Amidst these developments, opposition arose from Arab political and academic circles to the new civics book, Being Israeli Citizens. Published in 2016 by the Ministry of Education, the book was intended to serve both Jewish and Arab students and was followed by a publication of a glossary of concepts. An appeal (which was rejected) was submitted to the High Court of Justice on the matter, and Arab representatives of the Civics Committee in the Ministry of Education resigned following their claim that the comments they gave on the glossary of concepts and on the book were disregarded.[12] Israel’s Arab press reported extensively on the matter, and senior political leaders, including former Knesset member (MK) and incumbent chair of the High Follow-Up Committee, Mohammad Barakeh and MK Dr. Yousef Jabareen, harshly criticized the civics text and called for its boycott. They also insisted a new book be issued on behalf of the Follow-Up Committee.[13]

The initiative of the High Follow-Up Committee was designed to create an alternative curriculum for the study of civics for Arab schools in Israel. The involvement of senior leadership attests to the fact that this is not purely an educational issue, but at once an issue of both national and civil importance,  as far as that leadership is concerned. At the press conference held on October 10, 2016, Barakeh emphasized their intention to take practical steps and not to settle for mere protest, as in the past. Professor As'ad Ghanem, of the School of Political Science at the University of Haifa, who was appointed the initiative’s coordinator, stated at the same press conference, “We – the Palestinians in Israel – are a strong group with the ability to force change through an initiative of our own undertaking.” The two statements were published in full on the Follow-Up Committee’s website; the subject of “al-Madaniyyat” was posted in a central place on the website and various materials about the initiative were added to it. In addition, a series of meetings were organized by the initiative’s activists with Arab Civics teachers, throughout which the materials were distributed. According to the initiative’s organizers, the materials include four sections. The first section included commentary on the glossary of civics and “the presentation of a balanced and democratic viewpoint”; comments were appended to forty-six of the 126 terms in the original glossary, and thirteen new terms were added. The second segment includes supplemental lesson outlines prepared by the Association for Civil Rights in Israel. The third section contains a booklet intended for teachers entitled al-Madaniyyat – Madamin Badila, meaning Civics: Alternative Content, and the fourth section is a summary of the entire curriculum, which was published as a reader at the beginning of the current school year.[14]

The al-Madaniyyat booklet spans ninety-two pages and was published by Dirasat – Arab Center for Law and Policy, which was founded by MK Dr. Jabareen and directed by him until his election to the Knesset. The booklet has six chapters: historical background on the establishment of the state of Israel, the Jewish identity of the state, the Nakba[15] and the Palestinian narrative, the minority in the shadow of the majority, Israeli democracy and lastly, the question of identity.[16] Among the broad components of identity for Palestinian citizens of Israel, the booklet demarcates the following topics: belonging to the Palestinian nationality; steadfastness (sumud); attachment to the land; the discourse of indigenousness (aslaniyya) that emphasizes the historical connection of Arab citizens to the land; belonging to an Arab environment in the region; and the rejection of divisive ethnic and sectarian discourse, while emphasizing national identity. Alternatively, the centrality of the Israeli civil component to the identity of Arab minority in Israel is also highlighted.[17]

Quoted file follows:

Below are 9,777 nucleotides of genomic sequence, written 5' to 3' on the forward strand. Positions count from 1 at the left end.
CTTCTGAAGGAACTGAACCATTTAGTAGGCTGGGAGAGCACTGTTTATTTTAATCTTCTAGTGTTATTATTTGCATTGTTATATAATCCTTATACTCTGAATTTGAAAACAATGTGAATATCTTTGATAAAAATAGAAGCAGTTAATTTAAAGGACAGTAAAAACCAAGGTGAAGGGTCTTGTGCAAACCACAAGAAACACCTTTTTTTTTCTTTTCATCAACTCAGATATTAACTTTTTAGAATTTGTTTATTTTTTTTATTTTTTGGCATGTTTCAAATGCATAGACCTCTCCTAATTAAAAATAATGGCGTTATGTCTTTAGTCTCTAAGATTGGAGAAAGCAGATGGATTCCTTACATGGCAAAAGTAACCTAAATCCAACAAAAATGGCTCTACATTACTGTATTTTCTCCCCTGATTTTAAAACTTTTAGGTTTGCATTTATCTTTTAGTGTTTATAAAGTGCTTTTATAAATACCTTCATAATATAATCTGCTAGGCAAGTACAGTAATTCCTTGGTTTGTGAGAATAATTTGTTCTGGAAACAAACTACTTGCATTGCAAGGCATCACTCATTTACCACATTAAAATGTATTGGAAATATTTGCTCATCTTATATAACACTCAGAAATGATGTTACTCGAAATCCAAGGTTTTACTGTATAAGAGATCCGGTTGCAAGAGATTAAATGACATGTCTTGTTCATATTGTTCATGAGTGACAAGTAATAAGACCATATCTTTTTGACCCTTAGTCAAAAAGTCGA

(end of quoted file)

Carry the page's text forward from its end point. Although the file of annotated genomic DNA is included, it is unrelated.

The booklet also includes messages that emphasize Israeli identity that are contrary to the common Palestinian narrative. For example, in the chapter that relates to the establishment of the State of Israel, which opens the book, depicts the emergence of the Zionist Movement in Europe as a national movement against the backdrop of Jewish enlightenment and the rise of national movements.[18] This is contrary to the collective Palestinian narrative and memory of the conflict, which usually views Zionism as a colonialist movement which settled in Palestine at the behest of the colonial powers.[19] This is not the only example of positions that are incompatible with the Palestinian national narrative in the al-Madaniyat initiative. For example, in the reader Civics Booklet for Summer 2018, Israel’s status as a modern nation-state and its Jewish and democratic identity are emphasized.[20] According to the reader, the Arabs in Israel belong to the Arab nation (al-qawmiyya al-'arabiyya), however they possess Israeli citizenship (jinsiyya isra'iliyya). The reader’s authors compare their situation to being ethnically German while living in Austria or Switzerland.[21]